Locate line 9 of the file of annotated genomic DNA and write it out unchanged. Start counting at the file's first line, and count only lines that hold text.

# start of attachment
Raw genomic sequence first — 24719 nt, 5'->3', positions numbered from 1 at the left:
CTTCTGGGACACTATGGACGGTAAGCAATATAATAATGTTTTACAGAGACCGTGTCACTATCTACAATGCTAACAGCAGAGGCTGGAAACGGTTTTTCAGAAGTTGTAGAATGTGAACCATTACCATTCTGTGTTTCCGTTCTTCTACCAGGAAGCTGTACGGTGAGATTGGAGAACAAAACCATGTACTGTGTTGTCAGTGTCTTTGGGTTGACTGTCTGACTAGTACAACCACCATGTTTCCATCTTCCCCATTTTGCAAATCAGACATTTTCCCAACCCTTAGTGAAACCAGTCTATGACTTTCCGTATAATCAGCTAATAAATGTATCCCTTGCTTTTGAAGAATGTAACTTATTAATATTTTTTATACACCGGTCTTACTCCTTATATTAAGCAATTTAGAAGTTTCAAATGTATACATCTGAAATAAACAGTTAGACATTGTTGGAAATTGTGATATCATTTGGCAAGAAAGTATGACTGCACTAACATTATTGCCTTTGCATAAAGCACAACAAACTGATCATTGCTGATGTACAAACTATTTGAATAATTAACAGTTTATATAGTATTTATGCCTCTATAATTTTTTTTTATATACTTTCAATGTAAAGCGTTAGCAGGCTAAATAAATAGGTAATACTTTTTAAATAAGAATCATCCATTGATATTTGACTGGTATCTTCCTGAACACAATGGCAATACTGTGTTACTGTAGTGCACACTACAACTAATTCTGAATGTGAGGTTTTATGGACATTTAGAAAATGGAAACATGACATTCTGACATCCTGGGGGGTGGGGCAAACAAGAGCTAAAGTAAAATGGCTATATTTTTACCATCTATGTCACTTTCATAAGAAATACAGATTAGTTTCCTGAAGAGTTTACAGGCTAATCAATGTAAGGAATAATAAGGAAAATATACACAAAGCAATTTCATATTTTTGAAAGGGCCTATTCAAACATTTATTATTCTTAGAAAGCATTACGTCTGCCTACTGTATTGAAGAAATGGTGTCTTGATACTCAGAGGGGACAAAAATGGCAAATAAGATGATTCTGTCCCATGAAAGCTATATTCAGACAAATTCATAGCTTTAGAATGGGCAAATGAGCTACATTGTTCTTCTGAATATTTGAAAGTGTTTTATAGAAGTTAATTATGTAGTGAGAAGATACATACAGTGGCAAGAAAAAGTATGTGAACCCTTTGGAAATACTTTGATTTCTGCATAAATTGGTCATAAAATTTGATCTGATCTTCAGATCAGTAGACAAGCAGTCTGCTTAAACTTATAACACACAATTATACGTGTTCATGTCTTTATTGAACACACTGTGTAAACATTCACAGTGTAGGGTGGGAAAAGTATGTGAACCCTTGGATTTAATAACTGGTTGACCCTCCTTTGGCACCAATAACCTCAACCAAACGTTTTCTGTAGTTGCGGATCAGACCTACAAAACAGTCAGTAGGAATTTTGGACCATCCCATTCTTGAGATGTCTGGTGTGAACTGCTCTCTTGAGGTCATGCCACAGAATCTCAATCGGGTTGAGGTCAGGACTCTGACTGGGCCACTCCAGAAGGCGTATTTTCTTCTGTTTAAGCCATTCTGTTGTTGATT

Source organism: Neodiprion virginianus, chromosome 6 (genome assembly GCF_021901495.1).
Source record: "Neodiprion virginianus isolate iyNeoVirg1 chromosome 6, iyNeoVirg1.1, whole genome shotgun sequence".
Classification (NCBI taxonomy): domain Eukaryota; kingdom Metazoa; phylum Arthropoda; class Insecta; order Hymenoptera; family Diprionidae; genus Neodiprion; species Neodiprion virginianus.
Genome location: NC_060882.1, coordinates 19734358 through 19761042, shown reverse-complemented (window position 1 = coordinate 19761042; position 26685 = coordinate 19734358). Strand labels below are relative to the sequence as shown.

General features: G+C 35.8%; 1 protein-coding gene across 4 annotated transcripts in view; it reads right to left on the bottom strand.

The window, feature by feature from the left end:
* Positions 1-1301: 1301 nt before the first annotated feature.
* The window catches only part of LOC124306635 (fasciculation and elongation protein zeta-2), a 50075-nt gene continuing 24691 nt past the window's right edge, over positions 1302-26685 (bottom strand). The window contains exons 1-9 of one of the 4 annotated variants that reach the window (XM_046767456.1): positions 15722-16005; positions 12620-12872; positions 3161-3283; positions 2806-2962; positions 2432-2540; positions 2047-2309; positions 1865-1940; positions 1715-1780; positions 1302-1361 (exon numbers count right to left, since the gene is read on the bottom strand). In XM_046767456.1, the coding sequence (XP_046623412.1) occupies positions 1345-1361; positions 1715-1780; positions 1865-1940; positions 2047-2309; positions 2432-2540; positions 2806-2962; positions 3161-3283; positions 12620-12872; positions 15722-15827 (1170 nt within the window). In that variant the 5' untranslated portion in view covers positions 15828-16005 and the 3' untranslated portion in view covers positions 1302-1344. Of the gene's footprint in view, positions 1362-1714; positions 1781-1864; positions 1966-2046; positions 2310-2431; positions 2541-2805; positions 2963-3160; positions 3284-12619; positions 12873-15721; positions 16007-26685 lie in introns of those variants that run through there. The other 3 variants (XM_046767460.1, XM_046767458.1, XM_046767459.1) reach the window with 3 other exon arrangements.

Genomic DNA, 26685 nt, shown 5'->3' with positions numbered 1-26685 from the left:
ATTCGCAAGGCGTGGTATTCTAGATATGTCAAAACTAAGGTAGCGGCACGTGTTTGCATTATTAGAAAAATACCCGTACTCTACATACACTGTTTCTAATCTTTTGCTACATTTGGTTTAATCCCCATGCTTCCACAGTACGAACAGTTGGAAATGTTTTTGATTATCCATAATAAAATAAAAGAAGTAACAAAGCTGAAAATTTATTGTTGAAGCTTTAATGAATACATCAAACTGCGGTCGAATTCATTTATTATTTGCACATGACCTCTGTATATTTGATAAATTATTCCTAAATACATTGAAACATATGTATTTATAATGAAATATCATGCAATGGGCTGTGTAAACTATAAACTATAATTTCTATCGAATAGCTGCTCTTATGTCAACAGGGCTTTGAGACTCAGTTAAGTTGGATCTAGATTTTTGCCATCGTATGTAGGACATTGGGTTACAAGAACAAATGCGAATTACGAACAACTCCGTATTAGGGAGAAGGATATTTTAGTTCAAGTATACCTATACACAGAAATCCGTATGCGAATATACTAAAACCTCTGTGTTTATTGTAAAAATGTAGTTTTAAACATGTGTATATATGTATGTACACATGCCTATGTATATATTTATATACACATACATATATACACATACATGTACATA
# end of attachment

* Positions 1-1301: 1301 nt before the first annotated feature.